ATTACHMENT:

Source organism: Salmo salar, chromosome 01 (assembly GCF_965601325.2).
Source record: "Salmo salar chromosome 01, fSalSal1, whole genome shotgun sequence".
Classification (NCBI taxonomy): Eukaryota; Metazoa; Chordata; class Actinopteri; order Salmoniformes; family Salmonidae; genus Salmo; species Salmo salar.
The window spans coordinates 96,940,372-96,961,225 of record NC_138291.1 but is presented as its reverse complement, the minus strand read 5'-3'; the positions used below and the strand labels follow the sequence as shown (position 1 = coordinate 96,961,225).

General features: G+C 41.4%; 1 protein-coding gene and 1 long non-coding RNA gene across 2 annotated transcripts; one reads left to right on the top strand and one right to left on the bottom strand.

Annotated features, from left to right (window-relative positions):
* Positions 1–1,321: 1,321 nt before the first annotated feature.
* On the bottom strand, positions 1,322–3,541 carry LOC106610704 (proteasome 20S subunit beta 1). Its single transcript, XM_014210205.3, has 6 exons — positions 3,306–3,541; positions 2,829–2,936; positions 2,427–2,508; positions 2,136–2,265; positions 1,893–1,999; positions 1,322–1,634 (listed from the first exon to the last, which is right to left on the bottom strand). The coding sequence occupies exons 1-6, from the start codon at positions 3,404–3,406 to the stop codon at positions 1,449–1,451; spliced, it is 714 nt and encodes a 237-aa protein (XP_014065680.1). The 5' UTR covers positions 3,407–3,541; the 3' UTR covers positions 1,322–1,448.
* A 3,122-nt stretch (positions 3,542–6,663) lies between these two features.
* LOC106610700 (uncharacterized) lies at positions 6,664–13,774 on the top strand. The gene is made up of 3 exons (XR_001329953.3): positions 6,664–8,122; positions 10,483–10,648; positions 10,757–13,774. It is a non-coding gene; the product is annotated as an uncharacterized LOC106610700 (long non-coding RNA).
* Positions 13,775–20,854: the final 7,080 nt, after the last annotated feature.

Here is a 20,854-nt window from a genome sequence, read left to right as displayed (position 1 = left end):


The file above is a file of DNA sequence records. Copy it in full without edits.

Source organism: Salmo salar, chromosome 01 (assembly GCF_965601325.2).
Source record: "Salmo salar chromosome 01, fSalSal1, whole genome shotgun sequence".
Classification (NCBI taxonomy): Eukaryota; Metazoa; Chordata; class Actinopteri; order Salmoniformes; family Salmonidae; genus Salmo; species Salmo salar.
The window spans coordinates 96,940,372-96,961,225 of record NC_138291.1 but is presented as its reverse complement, the minus strand read 5'-3'; the positions used below and the strand labels follow the sequence as shown (position 1 = coordinate 96,961,225).

General features: G+C 41.4%; 1 protein-coding gene and 1 long non-coding RNA gene across 2 annotated transcripts; one reads left to right on the top strand and one right to left on the bottom strand.

Annotated features, from left to right (window-relative positions):
* Positions 1–1,321: 1,321 nt before the first annotated feature.
* On the bottom strand, positions 1,322–3,541 carry LOC106610704 (proteasome 20S subunit beta 1). Its single transcript, XM_014210205.3, has 6 exons — positions 3,306–3,541; positions 2,829–2,936; positions 2,427–2,508; positions 2,136–2,265; positions 1,893–1,999; positions 1,322–1,634 (listed from the first exon to the last, which is right to left on the bottom strand). The coding sequence occupies exons 1-6, from the start codon at positions 3,404–3,406 to the stop codon at positions 1,449–1,451; spliced, it is 714 nt and encodes a 237-aa protein (XP_014065680.1). The 5' UTR covers positions 3,407–3,541; the 3' UTR covers positions 1,322–1,448.
* A 3,122-nt stretch (positions 3,542–6,663) lies between these two features.
* LOC106610700 (uncharacterized) lies at positions 6,664–13,774 on the top strand. The gene is made up of 3 exons (XR_001329953.3): positions 6,664–8,122; positions 10,483–10,648; positions 10,757–13,774. It is a non-coding gene; the product is annotated as an uncharacterized LOC106610700 (long non-coding RNA).
* Positions 13,775–20,854: the final 7,080 nt, after the last annotated feature.

Here is a 20,854-nt window from a genome sequence, read left to right as displayed (position 1 = left end):